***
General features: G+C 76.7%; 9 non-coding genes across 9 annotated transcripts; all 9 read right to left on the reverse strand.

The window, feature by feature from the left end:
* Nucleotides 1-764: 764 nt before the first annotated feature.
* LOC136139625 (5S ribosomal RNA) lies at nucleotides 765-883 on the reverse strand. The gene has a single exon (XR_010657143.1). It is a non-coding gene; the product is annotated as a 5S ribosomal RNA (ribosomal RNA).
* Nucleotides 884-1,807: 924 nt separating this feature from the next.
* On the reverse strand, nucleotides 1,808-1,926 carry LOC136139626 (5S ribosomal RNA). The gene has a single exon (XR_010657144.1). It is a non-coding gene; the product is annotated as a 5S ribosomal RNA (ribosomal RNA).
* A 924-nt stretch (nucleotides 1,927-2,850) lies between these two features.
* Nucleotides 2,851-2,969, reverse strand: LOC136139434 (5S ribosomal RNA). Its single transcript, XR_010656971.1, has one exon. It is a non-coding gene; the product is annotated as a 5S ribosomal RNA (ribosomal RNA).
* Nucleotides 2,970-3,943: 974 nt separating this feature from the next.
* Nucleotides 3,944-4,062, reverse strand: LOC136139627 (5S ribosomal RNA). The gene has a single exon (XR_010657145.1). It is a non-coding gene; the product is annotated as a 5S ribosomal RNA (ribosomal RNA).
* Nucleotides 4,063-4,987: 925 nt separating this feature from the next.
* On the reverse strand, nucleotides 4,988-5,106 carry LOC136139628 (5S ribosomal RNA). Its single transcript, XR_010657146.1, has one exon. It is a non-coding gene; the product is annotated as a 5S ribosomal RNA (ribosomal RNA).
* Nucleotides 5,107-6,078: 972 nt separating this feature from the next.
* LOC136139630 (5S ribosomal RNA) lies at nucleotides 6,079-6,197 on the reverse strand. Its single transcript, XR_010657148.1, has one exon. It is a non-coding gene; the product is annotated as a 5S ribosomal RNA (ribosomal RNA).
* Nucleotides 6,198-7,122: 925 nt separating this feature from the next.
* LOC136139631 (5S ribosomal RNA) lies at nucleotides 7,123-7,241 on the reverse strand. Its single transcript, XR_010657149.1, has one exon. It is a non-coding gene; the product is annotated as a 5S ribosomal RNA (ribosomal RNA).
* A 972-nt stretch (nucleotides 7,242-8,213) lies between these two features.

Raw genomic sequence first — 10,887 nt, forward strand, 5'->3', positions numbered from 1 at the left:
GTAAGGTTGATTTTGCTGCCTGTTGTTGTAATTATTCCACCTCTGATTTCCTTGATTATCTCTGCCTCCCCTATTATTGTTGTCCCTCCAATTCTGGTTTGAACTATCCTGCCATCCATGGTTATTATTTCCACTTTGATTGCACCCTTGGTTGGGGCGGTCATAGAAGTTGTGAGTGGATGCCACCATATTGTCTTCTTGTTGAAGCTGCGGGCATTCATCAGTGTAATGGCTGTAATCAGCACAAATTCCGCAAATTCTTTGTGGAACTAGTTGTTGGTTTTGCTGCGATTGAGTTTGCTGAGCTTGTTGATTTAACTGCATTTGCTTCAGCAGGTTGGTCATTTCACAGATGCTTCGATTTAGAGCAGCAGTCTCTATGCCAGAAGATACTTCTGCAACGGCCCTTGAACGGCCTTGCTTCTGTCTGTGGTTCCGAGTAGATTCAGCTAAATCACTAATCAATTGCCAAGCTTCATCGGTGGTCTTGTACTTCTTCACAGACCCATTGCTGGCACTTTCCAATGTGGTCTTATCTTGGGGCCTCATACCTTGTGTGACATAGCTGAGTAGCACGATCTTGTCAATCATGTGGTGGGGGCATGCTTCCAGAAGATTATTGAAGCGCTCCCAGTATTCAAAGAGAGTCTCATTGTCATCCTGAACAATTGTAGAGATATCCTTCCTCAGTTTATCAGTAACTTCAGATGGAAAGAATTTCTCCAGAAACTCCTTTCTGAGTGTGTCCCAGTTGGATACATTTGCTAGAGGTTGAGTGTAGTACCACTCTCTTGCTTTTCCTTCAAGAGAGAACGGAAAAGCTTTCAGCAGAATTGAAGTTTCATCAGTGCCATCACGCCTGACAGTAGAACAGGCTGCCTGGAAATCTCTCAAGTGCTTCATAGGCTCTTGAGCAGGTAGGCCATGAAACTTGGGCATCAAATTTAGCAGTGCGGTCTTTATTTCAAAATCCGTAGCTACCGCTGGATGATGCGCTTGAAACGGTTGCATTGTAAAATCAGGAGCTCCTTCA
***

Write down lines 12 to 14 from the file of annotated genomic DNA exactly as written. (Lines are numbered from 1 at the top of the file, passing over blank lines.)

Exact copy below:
* On the reverse strand, nucleotides 4,988-5,106 carry LOC136139628 (5S ribosomal RNA). Its single transcript, XR_010657146.1, has one exon. It is a non-coding gene; the product is annotated as a 5S ribosomal RNA (ribosomal RNA).
* Nucleotides 5,107-6,078: 972 nt separating this feature from the next.
* LOC136139630 (5S ribosomal RNA) lies at nucleotides 6,079-6,197 on the reverse strand. Its single transcript, XR_010657148.1, has one exon. It is a non-coding gene; the product is annotated as a 5S ribosomal RNA (ribosomal RNA).